Canadian spy agency, CSIS, uses illegal bulk data collection to subvert Canadian freedoms

On a beautiful Sunday morning, I have to link to this bit of ugliness on the illegal bulk data collection by the Canadian spy agency, CSIS. Only a handful members of government knew about and it was only revealed because of a court case.

From the article:

Many corporations and government agencies are now gravitating toward so-called big data computer analytics that can predict patterns of future behaviour based upon records about what has happened in the past. Spy agencies are no different, and the centre in question appears to be the Canadian Security Intelligence Service’s equivalent of a crystal ball – a place where intelligence analysts attempt to deduce future threats by examining, and re-examining, volumes of data.

Continue reading “Canadian spy agency, CSIS, uses illegal bulk data collection to subvert Canadian freedoms”

Rejecting Software Licenses

Martin Sustrik has written an article about the number of Github repos that have licenses and apparently that number has been declining. Github now lets newly created repositories to insert a license file that has the text of licenses such as the MIT, Apache 2.0 and GPL.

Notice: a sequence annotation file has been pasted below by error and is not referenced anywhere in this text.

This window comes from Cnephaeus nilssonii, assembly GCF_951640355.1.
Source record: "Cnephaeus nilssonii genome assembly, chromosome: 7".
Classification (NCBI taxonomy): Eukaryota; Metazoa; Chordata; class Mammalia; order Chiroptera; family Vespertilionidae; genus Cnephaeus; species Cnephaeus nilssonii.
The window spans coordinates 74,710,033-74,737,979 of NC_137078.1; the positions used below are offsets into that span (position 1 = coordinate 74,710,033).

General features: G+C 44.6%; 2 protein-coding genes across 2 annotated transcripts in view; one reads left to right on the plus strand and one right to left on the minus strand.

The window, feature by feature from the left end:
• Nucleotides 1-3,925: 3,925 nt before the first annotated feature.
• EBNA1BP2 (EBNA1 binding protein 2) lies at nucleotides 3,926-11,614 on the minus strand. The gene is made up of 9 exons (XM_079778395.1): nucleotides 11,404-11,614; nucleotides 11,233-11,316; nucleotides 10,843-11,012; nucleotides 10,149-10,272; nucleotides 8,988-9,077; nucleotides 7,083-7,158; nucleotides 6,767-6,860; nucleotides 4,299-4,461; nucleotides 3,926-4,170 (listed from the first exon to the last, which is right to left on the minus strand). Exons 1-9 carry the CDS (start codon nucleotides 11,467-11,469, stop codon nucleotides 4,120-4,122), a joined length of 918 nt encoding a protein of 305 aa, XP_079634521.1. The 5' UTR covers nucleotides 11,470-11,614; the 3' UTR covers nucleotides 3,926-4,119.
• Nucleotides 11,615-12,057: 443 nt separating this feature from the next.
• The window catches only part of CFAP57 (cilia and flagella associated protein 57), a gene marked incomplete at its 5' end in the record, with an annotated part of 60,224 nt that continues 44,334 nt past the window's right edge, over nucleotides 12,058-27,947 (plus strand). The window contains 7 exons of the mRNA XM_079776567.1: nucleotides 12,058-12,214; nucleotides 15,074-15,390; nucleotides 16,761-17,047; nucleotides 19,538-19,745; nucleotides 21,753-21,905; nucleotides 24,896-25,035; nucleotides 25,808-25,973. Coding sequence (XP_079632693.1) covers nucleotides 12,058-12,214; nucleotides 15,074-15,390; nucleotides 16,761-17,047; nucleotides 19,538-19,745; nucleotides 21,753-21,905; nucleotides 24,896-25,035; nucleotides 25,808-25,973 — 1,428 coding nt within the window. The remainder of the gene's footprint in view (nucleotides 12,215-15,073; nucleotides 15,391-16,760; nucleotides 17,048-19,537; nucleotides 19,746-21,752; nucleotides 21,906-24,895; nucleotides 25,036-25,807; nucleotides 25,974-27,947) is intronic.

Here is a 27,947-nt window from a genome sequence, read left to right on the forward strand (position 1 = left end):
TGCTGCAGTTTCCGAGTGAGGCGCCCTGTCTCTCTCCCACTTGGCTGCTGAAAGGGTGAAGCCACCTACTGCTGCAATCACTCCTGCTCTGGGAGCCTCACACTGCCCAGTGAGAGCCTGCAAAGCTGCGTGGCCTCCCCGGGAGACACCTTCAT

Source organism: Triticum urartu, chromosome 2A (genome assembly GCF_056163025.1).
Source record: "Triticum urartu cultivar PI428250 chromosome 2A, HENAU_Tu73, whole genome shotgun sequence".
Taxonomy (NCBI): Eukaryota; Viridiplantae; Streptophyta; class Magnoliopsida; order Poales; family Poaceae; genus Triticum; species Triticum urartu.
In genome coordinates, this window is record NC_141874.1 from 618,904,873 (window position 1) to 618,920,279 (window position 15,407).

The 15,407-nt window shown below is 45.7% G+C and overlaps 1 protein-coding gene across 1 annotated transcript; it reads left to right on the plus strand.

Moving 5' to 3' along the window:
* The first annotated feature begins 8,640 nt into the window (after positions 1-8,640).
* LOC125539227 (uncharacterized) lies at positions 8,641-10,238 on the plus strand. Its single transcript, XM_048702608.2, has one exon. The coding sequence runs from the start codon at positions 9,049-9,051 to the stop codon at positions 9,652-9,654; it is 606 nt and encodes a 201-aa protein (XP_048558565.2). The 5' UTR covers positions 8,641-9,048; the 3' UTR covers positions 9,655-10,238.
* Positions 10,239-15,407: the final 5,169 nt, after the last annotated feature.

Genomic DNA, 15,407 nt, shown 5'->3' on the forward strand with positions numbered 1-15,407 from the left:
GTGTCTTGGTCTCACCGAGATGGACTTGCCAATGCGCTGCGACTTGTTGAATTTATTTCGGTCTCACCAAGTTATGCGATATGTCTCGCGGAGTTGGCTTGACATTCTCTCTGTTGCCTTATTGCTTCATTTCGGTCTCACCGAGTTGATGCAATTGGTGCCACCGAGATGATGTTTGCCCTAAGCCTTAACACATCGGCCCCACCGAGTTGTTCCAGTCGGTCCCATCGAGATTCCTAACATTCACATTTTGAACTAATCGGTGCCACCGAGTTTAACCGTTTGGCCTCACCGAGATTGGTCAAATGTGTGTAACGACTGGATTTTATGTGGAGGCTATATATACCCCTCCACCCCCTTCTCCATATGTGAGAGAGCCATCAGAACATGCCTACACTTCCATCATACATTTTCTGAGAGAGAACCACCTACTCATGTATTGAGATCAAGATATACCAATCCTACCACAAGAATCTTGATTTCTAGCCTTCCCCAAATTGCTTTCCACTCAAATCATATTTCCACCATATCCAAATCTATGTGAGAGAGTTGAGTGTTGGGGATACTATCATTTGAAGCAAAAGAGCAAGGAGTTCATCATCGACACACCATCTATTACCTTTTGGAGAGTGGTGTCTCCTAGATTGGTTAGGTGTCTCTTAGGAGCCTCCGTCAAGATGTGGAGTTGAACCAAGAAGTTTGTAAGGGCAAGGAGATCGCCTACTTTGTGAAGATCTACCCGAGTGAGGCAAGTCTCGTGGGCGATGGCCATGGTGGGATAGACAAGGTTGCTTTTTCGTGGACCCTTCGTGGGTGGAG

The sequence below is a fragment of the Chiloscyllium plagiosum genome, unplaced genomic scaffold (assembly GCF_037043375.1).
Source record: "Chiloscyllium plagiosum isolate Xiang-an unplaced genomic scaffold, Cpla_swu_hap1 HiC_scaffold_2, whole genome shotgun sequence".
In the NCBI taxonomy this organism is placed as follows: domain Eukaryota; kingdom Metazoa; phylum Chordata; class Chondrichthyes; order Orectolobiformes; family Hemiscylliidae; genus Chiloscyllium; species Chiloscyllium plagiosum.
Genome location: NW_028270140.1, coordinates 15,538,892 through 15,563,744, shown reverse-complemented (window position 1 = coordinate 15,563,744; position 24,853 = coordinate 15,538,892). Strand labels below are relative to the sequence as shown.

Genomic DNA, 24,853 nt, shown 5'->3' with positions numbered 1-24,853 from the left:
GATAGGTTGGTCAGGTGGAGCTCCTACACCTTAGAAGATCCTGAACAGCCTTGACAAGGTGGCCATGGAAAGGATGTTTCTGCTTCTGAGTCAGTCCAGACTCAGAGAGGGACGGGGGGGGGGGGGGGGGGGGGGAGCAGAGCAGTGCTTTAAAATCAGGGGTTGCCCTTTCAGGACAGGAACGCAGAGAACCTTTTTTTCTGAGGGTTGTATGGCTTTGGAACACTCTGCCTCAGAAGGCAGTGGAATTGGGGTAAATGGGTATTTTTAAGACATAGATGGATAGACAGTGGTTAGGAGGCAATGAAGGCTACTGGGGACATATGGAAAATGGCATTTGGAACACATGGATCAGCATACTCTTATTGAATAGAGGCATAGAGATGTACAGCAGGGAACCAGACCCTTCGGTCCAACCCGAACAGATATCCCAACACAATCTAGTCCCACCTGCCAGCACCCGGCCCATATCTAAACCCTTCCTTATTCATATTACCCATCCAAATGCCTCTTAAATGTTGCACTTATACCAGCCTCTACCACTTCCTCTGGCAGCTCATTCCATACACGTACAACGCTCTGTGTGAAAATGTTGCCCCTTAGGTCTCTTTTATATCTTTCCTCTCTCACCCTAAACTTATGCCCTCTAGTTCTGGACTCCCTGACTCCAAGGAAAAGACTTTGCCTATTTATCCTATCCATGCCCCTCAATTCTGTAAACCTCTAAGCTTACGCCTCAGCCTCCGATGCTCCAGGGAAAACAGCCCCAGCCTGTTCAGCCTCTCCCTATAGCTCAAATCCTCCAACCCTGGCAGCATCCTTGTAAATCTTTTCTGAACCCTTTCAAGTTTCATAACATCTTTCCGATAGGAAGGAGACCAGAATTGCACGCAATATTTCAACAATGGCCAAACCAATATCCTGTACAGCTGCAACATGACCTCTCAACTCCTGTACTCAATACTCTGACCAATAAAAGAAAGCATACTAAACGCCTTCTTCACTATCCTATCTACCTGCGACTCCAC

His theory is that more developers just don’t care about licenses anymore and are completely rejecting them and the copyright system that goes along with them.

So, the other possibility is that authors deliberately reject the legal system per se. The reasoning can go as follows: I do care about my peers using my software. I don’t give a damn about whether the lawyers and mega-corporations they work for use it. So, if you are like me and you don’t care about all the intellectual property antics, here’s my project, feel free to use it. If you are the kind of moron who wants to have their legal ass covered, go screw yourself.

Where I think he goes wrong is in stating that this is a more radical position than the Free Software movement’s statement:

Put this way, publishing without license is a much more radical statement than GPL is. Where RMS says: “You can use my stuff if you buy into the idea of free software,” people publishing without license say: “You can use my stuff if you are willing to ignore the law.” It’s a bit like when you want to join mafia and they ask you to beat an innocent bystander to prove your contempt for the rule of law.